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Decoding Press Releases: An Industry Insider’s View (Part 2)

Has that startup actually raised a gazillion dollars to expand to a billion customers in 5 years?


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We decoded more press releases here.

No denying they could literally mean what they are saying. But there is always the possibility that companies do make positive or over ambitious statements even when they don’t mean it.

What’s going on here? We spoke to a respected industry insider to find out.

When startups say they have raised huge amounts of funds like “20 million dollars” and “100 million dollars”

Have they actually raised so much? Turns out it’s actually a bit more complicated.

Industry Insider: “Once again, more often than not, no. Such announcements made by the company are soft commitments made by an investor under the term sheet agreement.

It isn’t as straight forward as the company account now flush with ready capital for 20 million dollars. Depending on how the agreement is drafted the startup usually receives this money from the investors in tranches for previously agreed upon purposes to be used in a certain period of time.”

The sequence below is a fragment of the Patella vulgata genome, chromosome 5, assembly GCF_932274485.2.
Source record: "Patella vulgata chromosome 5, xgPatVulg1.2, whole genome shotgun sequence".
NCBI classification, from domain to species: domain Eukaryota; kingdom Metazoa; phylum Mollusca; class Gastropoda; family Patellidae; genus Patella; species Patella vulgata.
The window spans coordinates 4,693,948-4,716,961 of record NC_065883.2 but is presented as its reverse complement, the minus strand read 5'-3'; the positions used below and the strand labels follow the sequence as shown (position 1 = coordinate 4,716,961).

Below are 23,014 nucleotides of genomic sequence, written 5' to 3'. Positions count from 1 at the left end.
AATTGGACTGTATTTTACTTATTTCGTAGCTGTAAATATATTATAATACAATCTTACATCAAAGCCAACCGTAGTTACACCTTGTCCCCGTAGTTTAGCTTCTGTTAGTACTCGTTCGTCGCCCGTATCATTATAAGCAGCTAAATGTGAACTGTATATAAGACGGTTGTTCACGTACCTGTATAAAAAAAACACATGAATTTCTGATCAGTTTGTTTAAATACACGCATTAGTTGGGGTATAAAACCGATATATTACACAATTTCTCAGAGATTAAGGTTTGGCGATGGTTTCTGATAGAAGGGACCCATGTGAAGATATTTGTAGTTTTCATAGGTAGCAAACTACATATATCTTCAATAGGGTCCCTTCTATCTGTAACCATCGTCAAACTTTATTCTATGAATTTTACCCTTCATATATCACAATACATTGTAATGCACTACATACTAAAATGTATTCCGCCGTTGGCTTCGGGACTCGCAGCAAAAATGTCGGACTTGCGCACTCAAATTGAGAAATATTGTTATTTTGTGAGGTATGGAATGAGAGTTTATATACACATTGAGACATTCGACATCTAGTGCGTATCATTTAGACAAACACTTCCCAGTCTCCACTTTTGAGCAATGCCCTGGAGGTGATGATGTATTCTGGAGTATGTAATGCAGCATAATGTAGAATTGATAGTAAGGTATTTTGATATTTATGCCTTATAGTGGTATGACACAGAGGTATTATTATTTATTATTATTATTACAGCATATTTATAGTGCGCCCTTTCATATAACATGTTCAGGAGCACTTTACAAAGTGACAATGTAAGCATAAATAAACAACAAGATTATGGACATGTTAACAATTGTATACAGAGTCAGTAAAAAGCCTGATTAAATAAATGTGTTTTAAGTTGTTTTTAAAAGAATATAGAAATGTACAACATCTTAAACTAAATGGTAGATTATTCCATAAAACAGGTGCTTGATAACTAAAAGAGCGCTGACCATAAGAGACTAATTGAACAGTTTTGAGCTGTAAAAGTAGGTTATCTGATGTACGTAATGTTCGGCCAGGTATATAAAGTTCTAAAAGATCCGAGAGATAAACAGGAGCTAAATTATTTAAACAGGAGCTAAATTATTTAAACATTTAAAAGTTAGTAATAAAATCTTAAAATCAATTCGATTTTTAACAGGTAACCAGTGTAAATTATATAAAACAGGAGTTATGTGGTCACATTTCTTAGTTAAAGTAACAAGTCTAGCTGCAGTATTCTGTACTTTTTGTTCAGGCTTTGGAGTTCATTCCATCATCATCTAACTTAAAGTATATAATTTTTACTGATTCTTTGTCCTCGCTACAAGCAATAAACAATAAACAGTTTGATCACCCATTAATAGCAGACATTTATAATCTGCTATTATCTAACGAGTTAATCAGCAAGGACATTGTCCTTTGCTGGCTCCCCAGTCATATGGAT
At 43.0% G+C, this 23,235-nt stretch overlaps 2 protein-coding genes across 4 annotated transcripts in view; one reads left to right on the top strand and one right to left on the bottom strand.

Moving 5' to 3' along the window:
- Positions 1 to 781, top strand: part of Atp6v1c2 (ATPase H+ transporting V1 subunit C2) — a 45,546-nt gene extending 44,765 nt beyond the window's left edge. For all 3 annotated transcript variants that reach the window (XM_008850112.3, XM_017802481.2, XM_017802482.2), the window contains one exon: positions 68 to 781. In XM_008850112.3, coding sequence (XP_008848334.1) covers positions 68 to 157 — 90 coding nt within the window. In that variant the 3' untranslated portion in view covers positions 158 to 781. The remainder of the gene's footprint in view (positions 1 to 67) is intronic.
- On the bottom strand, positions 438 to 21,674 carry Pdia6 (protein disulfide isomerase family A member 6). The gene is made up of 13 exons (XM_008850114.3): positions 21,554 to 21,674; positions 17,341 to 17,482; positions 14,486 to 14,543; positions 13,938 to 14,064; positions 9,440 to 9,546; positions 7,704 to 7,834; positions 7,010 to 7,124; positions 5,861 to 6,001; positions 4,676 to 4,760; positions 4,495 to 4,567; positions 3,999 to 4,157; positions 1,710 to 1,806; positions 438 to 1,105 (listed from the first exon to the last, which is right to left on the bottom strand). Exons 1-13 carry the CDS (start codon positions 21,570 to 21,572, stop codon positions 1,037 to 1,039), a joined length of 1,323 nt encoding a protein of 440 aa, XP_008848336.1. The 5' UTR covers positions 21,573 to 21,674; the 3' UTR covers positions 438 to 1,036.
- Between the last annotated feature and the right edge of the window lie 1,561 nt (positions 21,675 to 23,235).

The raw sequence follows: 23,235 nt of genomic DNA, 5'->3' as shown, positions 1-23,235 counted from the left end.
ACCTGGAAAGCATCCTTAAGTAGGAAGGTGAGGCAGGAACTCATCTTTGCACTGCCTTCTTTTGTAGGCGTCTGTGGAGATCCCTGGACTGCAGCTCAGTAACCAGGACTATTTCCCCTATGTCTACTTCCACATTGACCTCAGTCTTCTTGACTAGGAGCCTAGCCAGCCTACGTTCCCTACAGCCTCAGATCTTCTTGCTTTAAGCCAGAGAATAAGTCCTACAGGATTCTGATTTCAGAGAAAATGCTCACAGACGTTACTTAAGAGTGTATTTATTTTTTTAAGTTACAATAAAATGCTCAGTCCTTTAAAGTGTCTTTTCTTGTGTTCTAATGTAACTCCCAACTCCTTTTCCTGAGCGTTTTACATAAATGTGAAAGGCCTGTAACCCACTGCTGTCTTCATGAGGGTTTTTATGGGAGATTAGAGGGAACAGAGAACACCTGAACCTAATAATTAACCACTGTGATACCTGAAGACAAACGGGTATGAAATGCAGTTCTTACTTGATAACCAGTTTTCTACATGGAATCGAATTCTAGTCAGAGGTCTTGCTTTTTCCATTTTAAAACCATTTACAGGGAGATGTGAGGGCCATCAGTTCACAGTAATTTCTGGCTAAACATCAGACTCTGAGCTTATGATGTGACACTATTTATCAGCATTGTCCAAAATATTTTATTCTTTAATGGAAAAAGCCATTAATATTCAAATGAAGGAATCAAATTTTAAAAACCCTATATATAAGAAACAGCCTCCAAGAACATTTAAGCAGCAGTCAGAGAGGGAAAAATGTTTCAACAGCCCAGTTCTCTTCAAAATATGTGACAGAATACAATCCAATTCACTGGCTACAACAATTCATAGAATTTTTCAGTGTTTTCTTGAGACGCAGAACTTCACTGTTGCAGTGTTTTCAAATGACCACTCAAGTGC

What does it mean when a press release says, “X company is shutting down operations”

Industry Insider: “It could mean they are letting go of staff and/or stopping all consumer transactions.

It could also mean that they are shutting down one vertical to pivot to another vertical. This will depend completely on how much money there is in the bank. For instance a certain foodtech company that shut down their food delivery operations pivoted into a wholly logistics oriented business. If you have run out of money, and there are no more potential investors ready to fund the pivoting or the continued efforts on the existing business model, then that too means operations will be shut down and the staff must go home.

In some instances to avoid shutting down operations, companies will seek for another more stable company to acquire them. And if that doesn’t work then they look at the option of an acqui-hire, which will at least give the top management a new lease on continuing to be employed. Contrary to popular belief even founders don’t have free access to the money investors have vested in company interests. A founder is only entitled to his salary and benefits (like ESOP) which are board approved. In fact depending on the terms of the agreement, startup founders can’t abscond or leave happy go lucky with any remaining investor funds either.”

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